The Curious Case Of Lil Boosie

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Before I jump into my critique of black folks’ celebration of rapper Lil Boosie’s release from prison last Wednesday, I’ll share my opinion on popular criticisms and stereotypes of black people. The criticisms include, but are not limited to: sagging pants, materialism, loud music, irresponsible parenting, littering, destruction of property, promiscuity, illiteracy and a propensity for criminal behavior and violence. Let’s go.

According to dominant culture, there have always been issues with descendants of African slaves: Lips too big, nose too wide, skin too black, hair too nappy, music too devilish, pants worn too far below the waist. Some form of internal lacking on the part of blacks, an inarticulable aspect of our essence, always prevents us from being viewed as human beings, always. The same curious mechanism prevents an unarmed black person, fatally shot by police or a white person, to be viewed as a murder victim. It’s a total mystery.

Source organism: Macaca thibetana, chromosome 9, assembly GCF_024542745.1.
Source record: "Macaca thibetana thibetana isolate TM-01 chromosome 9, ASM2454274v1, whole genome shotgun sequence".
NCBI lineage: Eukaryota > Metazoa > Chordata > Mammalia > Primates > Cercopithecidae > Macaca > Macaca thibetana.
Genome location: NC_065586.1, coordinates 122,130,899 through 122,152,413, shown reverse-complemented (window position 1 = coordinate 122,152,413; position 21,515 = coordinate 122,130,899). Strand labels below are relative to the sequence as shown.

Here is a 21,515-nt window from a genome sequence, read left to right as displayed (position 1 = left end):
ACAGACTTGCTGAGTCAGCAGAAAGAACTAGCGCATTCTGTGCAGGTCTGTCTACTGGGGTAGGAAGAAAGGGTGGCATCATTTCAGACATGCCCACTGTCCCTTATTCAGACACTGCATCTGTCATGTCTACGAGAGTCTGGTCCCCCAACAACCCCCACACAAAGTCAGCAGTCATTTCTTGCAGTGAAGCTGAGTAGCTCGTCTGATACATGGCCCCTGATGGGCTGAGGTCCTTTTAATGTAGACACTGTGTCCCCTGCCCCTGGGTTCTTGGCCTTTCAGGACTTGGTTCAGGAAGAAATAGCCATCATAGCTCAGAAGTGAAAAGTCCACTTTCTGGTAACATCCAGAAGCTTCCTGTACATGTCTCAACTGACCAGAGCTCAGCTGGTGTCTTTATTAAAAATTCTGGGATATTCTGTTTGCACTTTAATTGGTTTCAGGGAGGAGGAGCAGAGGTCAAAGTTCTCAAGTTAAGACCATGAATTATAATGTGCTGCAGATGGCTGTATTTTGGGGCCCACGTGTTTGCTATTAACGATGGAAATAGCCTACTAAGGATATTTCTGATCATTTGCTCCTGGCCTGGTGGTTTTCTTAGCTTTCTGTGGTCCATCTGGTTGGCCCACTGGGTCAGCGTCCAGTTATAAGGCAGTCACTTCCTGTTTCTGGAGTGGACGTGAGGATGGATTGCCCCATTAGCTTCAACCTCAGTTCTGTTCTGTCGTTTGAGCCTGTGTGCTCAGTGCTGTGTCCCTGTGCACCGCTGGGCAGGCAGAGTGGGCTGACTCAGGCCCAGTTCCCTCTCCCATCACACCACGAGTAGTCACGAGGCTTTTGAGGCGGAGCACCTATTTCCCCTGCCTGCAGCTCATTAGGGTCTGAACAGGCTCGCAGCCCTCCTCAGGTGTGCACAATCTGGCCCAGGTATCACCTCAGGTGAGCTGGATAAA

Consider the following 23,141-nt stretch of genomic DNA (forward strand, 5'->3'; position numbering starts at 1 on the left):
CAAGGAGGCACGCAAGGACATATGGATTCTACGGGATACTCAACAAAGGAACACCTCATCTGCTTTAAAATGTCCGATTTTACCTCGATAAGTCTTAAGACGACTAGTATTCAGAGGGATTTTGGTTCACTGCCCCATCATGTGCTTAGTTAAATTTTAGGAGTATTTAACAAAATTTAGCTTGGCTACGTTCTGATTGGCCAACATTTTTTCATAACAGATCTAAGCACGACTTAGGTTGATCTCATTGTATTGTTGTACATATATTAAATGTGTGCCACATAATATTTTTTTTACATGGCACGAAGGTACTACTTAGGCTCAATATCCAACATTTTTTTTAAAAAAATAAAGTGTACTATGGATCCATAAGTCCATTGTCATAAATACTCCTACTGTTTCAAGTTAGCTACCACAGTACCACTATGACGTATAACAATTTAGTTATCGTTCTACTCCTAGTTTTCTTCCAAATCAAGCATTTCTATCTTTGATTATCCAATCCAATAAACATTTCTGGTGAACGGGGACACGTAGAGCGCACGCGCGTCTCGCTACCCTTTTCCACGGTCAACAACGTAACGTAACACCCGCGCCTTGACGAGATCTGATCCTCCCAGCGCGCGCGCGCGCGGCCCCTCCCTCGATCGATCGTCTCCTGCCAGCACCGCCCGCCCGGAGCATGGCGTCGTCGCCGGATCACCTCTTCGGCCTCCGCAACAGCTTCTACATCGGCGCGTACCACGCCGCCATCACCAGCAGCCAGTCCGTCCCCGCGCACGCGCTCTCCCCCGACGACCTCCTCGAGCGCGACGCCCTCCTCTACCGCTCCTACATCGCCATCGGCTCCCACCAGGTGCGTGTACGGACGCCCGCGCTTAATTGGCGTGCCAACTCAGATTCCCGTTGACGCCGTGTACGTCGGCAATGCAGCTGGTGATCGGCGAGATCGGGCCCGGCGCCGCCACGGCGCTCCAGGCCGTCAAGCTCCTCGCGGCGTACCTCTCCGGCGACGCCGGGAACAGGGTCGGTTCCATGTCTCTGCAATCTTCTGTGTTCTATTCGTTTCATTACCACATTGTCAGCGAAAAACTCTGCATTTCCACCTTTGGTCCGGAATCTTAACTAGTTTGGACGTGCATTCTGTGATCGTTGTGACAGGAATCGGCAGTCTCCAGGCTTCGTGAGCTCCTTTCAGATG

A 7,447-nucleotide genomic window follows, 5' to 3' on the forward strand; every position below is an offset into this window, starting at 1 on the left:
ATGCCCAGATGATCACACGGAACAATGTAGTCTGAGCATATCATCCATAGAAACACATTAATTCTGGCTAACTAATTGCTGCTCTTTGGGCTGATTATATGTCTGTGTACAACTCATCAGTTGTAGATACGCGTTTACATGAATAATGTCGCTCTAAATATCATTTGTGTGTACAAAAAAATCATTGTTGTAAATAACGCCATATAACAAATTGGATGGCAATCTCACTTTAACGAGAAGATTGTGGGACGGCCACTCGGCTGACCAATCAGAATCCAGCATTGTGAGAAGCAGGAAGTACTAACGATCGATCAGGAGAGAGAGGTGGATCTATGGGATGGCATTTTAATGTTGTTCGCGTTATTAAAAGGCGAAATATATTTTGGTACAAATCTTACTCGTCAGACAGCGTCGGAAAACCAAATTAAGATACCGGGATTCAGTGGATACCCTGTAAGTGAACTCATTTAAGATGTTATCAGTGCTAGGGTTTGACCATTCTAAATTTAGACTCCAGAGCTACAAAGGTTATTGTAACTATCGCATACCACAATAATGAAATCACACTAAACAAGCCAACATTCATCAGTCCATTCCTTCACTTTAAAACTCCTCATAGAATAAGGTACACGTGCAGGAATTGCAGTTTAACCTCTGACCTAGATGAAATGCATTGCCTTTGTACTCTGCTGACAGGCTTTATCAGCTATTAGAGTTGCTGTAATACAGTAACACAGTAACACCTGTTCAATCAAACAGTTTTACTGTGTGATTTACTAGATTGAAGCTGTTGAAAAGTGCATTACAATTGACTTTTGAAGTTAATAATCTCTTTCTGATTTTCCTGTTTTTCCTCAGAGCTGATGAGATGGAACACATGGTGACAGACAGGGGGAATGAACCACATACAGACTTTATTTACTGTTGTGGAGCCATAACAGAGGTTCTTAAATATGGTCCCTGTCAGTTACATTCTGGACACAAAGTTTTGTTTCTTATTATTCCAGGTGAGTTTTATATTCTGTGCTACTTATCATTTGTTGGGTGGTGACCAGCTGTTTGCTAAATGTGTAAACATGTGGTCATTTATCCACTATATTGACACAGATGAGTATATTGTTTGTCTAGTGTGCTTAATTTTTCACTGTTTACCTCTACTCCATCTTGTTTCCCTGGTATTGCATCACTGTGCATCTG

Some critics like to blame the N-word (Nigga) for black peoples’ second class citizenry. The same people suggest that if black folks stop saying the word “nigga,” they’ll stop being treated like “niggers.” To this notion I say, the only people who want the N-word to disappear are white liberals who feel guilty that the conditions which created the word still exist, and those wishing to appease them.

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